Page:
The Application of Structure from Motion Photogrammetry to the Ontario Rockfall Hazard Rating System (RHRON)

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Reich, Kurri
Photogrammetry , Geotechnical Engineering , Risk , Hazard Rating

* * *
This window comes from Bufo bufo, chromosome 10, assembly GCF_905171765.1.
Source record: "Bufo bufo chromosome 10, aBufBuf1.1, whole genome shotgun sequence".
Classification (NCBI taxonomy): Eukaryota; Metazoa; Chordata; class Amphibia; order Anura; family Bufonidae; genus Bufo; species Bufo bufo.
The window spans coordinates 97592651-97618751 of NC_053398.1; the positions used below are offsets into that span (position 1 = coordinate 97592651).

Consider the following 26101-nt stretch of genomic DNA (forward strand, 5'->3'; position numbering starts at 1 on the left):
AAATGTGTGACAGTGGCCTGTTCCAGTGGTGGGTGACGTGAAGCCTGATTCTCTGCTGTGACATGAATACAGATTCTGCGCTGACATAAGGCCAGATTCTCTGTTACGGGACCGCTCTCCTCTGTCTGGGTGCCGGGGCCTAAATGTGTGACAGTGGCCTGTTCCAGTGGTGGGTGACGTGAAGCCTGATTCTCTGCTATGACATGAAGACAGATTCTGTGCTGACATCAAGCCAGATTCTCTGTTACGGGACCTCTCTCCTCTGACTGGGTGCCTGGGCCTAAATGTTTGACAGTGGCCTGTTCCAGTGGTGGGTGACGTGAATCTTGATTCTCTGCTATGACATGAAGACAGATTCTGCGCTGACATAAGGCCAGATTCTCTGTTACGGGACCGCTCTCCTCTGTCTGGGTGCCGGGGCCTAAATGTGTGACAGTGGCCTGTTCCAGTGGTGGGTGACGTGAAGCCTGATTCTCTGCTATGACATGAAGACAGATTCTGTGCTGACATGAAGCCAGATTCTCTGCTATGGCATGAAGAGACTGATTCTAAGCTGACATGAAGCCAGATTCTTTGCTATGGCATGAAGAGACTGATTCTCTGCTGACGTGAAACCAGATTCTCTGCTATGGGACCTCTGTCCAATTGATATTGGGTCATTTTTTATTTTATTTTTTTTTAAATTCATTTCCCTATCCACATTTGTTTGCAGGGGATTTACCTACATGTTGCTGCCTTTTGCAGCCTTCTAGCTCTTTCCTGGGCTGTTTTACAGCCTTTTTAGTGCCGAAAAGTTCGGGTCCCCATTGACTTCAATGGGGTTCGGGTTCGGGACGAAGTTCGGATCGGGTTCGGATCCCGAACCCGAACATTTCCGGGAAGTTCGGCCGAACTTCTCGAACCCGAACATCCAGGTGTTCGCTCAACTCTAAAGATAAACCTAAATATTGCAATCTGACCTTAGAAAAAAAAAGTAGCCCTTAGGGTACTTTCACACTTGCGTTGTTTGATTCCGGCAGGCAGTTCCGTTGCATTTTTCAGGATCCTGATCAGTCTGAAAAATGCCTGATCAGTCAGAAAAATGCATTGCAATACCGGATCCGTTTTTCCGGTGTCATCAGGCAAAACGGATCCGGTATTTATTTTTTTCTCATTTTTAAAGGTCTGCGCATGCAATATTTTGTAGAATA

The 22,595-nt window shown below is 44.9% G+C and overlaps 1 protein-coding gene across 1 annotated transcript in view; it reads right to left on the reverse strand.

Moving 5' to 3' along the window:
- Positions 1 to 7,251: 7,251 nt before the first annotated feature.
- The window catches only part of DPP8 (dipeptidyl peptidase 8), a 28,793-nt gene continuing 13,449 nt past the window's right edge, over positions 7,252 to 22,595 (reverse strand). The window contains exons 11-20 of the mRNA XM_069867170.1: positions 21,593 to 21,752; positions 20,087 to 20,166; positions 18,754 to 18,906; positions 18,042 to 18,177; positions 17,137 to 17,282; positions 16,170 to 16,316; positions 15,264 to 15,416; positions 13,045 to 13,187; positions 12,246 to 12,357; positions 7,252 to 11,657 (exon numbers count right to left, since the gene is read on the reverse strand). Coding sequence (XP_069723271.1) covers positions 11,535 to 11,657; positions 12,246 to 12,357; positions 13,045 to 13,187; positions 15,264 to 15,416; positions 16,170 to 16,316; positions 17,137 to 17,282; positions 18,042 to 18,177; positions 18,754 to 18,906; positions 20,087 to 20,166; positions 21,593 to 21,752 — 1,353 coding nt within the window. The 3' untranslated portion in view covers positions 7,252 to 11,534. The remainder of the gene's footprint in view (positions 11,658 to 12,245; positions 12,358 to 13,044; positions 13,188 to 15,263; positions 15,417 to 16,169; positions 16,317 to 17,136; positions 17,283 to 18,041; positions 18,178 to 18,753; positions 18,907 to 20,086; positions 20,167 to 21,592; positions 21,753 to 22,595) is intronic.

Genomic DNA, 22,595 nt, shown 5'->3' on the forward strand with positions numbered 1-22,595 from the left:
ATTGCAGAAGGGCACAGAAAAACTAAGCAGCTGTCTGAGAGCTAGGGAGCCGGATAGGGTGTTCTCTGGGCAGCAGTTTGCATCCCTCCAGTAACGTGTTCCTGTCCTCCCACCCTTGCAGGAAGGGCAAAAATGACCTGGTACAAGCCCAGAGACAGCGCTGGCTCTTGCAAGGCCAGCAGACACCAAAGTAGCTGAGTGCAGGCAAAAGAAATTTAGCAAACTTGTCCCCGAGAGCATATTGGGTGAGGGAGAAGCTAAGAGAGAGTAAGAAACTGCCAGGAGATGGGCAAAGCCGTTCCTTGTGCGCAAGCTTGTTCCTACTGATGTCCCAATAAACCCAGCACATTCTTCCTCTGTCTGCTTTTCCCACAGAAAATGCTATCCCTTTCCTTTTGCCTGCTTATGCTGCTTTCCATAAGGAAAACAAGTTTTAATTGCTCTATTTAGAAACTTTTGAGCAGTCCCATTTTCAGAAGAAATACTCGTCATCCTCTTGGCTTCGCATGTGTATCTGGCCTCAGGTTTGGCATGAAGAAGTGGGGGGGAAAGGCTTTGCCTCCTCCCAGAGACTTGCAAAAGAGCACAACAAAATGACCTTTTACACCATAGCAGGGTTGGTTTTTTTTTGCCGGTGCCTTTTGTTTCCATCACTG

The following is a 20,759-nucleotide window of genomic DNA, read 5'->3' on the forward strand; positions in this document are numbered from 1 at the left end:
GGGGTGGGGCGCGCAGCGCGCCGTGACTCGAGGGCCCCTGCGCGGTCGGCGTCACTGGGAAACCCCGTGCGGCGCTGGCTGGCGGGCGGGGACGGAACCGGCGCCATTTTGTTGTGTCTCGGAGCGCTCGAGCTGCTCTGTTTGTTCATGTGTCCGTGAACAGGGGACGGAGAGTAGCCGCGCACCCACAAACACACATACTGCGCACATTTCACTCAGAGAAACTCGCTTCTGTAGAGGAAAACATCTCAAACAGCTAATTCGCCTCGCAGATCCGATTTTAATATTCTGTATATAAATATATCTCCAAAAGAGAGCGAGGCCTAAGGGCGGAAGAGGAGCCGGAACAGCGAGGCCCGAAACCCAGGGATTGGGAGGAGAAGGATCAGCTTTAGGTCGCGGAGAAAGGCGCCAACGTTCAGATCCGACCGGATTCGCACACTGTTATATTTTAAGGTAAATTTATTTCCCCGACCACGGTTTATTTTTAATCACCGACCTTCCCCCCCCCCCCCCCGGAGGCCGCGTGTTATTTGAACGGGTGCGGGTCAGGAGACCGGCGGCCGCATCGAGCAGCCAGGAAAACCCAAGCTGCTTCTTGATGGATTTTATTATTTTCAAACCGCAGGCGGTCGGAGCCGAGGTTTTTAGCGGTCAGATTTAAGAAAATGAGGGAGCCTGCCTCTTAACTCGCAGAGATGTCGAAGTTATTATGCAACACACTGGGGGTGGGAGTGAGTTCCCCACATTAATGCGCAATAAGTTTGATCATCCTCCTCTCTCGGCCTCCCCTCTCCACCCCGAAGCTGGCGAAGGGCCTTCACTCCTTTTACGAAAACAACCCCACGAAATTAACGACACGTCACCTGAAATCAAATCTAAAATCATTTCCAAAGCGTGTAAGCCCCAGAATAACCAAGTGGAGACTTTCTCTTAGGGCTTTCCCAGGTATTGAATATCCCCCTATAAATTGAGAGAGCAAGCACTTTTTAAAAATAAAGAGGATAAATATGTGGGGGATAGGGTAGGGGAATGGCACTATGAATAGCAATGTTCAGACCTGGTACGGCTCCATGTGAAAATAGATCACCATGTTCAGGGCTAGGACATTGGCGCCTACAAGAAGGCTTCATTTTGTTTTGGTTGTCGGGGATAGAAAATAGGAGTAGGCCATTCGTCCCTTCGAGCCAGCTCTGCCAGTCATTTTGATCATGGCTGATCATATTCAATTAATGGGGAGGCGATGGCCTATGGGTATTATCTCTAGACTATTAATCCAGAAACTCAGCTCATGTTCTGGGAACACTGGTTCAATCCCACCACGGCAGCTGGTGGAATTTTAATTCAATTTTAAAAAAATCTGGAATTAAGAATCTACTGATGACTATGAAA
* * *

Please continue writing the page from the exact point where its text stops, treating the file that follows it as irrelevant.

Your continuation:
Roadways are considered critical infrastructure in North America, however, many pass-through hazardous terrains, such as rock slopes. To better manage and prioritize rockfall mitigation measures on rock slopes, the Ontario Rockfall Hazard Rating System (RHRON) was developed (Franklin et al., 2015). The RHRON prioritizes slopes into three Classes A, B, and C, with Class A being the most hazardous and warranting a further detailed investigation. The RHRON’s detailed investigation is more time-consuming and potentially hazardous as it subjects inspectors to roadway and rockfall hazards while making subjective slope assessments. This study aims to assess the integration of analysis of 3D point cloud data derived from Structure from Motion (SfM) photogrammetry from both terrestrial and mobile sources into the RHRON assessment procedure. The first part of the thesis investigates the applicability of SfM photogrammetry using cameras mounted on a vehicle. Several tests are conducted on camera settings, camera lenses, camera orientation, and image exposures. These tests are carried out on sites near Kingston, Ontario, with the objective of determining the possible bounds of quality of imagery to be input into SfM photogrammetry software, such as Agisoft Metashape. The second part of this thesis investigates the components of the RHRON rating system that can be derived from photogrammetry point cloud models. A repeatable and robust methodology of working with the data is presented using the open-source software CloudCompare. This methodology establishes best practices for the assessment of the RHRON parameters in a 3D virtual environment. Finally, a sensitivity analysis is conducted on the previously presented methodology by analyzing six photogrammetry models and one terrestrial laser scan model to determine the sensitivity of the RHRON method to poor-quality 3D models. The contributions in this thesis (i) enhance current rockfall hazard analysis practices by introducing a more objective methodology for RHRON assessments, (ii) provides a repeatable methodology to assess rock slopes from 3D models, and (iii) provides a recording mechanism for RHRON assessments as seen by the inspector.
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